Septimius Severus: The Years 201-203

Arch of Septimius Severus on the Forum Romanum.

Now chronology becomes so confused and uncertain that I will discuss multiple years at once. My reconstruction is in large part based on speculation and there are only a few dates that we know for certain. We know that Septimius Severus became consul for the second time on 1 January 202, together with his eldest son, the future emperor Caracalla. We also know that the emperor’s praetorian prefect Fulvius Plautianus, who like Septimius was from Leptis Magna in Africa Proconsularis, was consul in 203. So let us try to reconstruct what other events took place between 201 and 203.

Return to Rome

Assuming the emperor’s excursion to Egypt was so lengthy that he spent part of 201 in the province, we can assume he returned to Rome via the eastern route. As consul, he was expected to spend at least part of the year in Rome itself. Herodianus writes:

“When he had settled affairs in the East, Severus returned to Rome, bringing with him his sons, who were then about eighteen years of age.[1] On the journey he handled provincial problems as each situation demanded, and paid a visit to the troops in Moesia and Pannonia. His trip completed, he was welcomed as “Conqueror” by the Roman people with extravagant praise and adoration.”

So Septimius would have again travelled through Palestine and Syria, the Taurus Mountains, Asia Minor, the Balkans and finally Italy, before entering the Eternal City. A visit to the garrisons in Moesia and Pannonia would have been especially apt, as it had been these forces that had won him his imperial robes. Septimius Severus had been declared emperor in April or May of 193, and had actually been emperor since June of that year, so in April, May or June of 202 he would have celebrated the first decade of his reign (the number zero was unknown to the Romans, so a decade was celebrated after nine years were completed). The Decennalia must have been a grand spectacle, with presents for the population, rewards for the soldiers and games in which many wild animals were killed, including – according to Dio – an elephant and a crocota, possibly an hyena. It is possible that around this time, a ban on female gladiators was instituted. For his victories in the East over the Parthians, the emperor started the construction of a triumphal arch on the Forum Romanum, which would be completed the following year (see the image above).

Bust of Caracalla (Capitoline Museums, Rome)

Bust of Caracalla (Capitoline Museums, Rome)

Also around this time, the marriage between Caracalla (named Marcus Aurelius Antoninus) and Fulvia Plautilla, daughter of the praetorian prefect Plautianus, took place. Septimius and Plautianus were old friends and probably distant relatives. They were both from Leptis Magna in Africa, and according to a less than favourable tradition mentioned by Herodianus, the latter had actually been the former’s lover. In any case, the emperor favoured his friend, had made him a praetorian prefect and nominated him for the consulship of 203. The marriage between Caracalla and Plautilla, however, did not prove to be a happy one. Caracalla loathed the girl and her father, and refused to sleep with her or even live with her under the same roof.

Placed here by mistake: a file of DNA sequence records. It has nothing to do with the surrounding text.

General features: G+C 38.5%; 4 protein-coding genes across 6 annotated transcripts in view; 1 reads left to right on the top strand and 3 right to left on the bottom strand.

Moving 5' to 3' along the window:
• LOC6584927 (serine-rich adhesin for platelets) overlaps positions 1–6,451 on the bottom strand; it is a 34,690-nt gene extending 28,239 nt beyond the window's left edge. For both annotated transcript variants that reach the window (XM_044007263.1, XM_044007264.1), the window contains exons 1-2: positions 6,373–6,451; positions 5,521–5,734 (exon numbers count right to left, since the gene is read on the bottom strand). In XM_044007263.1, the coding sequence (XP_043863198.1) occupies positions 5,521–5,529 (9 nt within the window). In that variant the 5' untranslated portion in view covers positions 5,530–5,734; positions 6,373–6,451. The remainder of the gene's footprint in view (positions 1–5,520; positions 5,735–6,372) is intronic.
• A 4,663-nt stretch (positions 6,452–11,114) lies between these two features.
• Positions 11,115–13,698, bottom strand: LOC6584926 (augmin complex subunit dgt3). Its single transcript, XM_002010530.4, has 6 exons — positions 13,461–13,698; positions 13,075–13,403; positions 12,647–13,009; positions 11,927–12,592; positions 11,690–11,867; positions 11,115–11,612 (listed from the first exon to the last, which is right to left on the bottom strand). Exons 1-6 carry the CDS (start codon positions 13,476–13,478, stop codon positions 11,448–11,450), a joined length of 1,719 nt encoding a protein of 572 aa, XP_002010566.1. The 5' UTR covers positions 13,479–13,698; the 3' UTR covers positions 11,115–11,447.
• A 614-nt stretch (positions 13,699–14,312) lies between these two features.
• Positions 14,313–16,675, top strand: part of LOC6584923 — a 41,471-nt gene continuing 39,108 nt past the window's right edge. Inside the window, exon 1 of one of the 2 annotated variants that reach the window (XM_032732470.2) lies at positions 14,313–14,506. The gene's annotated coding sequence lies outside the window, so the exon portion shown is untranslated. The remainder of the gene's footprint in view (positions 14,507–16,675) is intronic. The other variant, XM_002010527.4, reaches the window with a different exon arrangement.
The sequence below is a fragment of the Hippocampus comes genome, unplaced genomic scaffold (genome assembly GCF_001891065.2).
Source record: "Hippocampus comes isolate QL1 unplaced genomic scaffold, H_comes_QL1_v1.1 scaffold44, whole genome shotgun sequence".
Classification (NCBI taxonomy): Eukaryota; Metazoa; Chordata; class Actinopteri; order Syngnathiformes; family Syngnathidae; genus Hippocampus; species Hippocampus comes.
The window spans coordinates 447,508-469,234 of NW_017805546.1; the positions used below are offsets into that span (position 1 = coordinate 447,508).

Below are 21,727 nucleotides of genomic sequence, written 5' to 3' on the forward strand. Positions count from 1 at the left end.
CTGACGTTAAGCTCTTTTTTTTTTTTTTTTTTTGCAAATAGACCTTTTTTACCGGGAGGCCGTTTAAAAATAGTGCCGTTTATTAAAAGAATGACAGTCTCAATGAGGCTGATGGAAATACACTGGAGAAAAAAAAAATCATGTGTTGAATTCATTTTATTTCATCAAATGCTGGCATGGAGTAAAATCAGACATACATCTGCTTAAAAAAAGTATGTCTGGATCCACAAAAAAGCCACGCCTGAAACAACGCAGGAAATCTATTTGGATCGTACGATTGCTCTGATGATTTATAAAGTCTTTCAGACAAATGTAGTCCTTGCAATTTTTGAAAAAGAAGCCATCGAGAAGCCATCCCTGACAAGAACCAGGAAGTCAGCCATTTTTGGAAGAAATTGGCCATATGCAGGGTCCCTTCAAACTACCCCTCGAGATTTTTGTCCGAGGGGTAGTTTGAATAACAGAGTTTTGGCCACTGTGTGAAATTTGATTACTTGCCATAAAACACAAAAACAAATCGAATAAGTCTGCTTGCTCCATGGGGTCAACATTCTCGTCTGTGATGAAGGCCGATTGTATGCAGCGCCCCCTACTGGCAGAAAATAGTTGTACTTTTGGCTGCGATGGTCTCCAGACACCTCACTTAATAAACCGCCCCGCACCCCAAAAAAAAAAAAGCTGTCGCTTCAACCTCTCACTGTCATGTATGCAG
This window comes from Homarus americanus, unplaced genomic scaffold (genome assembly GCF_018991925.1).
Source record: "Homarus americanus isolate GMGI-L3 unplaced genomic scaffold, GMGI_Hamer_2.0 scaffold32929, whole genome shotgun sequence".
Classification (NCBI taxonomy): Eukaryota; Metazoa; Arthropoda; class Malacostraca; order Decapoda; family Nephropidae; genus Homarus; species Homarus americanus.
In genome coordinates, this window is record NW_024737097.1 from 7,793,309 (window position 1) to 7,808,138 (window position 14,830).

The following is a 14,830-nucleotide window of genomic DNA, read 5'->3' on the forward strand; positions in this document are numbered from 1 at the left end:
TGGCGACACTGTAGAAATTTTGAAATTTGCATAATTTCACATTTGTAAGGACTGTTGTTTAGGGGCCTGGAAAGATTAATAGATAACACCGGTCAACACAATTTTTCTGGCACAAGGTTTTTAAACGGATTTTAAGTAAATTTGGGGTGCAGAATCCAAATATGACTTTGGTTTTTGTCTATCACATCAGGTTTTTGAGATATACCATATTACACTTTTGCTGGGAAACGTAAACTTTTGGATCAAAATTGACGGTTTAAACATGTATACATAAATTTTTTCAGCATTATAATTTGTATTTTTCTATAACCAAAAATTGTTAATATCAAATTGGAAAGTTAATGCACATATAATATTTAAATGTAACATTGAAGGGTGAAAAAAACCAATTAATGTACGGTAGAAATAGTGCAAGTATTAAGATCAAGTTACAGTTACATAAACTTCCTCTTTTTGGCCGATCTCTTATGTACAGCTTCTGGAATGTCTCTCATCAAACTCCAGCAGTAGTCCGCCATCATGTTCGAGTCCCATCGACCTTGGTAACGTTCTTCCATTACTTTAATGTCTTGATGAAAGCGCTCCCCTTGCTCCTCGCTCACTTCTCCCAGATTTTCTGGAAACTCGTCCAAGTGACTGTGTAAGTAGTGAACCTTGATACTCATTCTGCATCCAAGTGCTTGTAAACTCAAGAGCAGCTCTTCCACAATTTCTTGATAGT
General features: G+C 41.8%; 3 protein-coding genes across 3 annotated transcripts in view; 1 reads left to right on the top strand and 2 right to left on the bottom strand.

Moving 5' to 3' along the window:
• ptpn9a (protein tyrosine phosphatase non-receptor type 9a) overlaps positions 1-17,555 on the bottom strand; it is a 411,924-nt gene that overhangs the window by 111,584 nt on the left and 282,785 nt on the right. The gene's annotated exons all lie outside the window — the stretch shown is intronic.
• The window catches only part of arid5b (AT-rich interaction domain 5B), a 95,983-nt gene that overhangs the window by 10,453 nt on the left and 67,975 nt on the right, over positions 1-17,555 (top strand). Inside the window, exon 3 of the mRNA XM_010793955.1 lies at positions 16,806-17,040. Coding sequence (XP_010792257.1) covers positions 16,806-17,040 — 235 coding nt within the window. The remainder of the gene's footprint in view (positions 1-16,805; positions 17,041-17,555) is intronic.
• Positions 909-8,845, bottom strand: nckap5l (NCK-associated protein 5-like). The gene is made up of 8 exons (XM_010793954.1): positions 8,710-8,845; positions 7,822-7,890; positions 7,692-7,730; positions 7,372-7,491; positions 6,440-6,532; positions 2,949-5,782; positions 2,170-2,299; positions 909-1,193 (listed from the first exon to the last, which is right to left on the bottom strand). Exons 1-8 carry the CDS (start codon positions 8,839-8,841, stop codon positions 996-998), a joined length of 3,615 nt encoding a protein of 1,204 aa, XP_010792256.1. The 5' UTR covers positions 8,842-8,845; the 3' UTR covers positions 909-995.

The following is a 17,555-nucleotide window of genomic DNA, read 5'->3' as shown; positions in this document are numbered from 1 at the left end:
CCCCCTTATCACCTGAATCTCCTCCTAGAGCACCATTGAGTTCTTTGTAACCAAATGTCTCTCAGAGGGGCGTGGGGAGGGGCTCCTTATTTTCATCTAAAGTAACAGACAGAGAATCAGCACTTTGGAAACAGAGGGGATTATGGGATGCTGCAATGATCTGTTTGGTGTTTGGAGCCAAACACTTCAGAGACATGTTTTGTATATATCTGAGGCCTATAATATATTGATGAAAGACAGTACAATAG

Septimius Severus was a native of North Africa and never forgot his roots. His home city of Leptis Magna had for centuries been in Carthage’s zone of influence and after the destruction of the latter by the Romans had seen a fusion of Berber, Punic, Greek and Roman cultural elements. In 111 BCE, the citizens of Leptis had become ‘friends and allies of the Roman people’. Septimius in his youth probably spoke Punic and since he was from a family of Roman equestrians, he learned Latin as a second language. He spoke the language well, despite retaining a slight African accent until old age (he would probably have pronounced his name as Sheptimius Sheverus). According to the Historia Augusta, the emperor had a sister who spoke no Latin at all. Septimius seems to have been quite ashamed of her.

It is to Historia Augusta that we must turns for some information on Severus’ African campaign of – presumably – 202-203. In fact, this campaign is so poorly documented that we can describe it in one line:

“He freed Tripolis, the region of his birth, from fear of attack by crushing sundry warlike tribes”.

The Arch of Septimius Severus in Leptis Magna (photo: David Gunn).

Tripolis refers to the three most important cities in the region: Oea (modern-day Tripoli in Libya), Sabratha and Leptis Magna. The region was often harassed by the Garamantines, a nomadic Berber tribe that frequently crossed the Sahara border – the Limes Tripolitanus – to pillage Roman territories. Although details of the expedition have not survived, it seems to have been launched in late 202 or early 203, when temperatures were still tolerable. The military intervention must have been a success and will have led to a more secure border. It may also have been around this time that Septimius Severus created the imperial province of Numidia, further to the West, which was split from the province of Africa. It was the legate of Numidia, and not the proconsul of Africa, that commanded the sole legion in the region, Legio III Augusta. Earlier dates for the creation of Numidia as a province are also given, but it seems reasonable to me to assume Severus created it when he was actually in North Africa.


Primary sources

Secondary sources

  • Adrian Goldsworthy, The Fall of the West, p. 64-69;
  • Jona Lendering, Limes Tripolitanus;
  • Timothy Venning, A Chronology of the Roman Empire, p. 571-573.


[1] Incorrect, in early 202, Caracalla would have been 13 or 14, Geta about 12 or 13.

Updated 30 December 2022.


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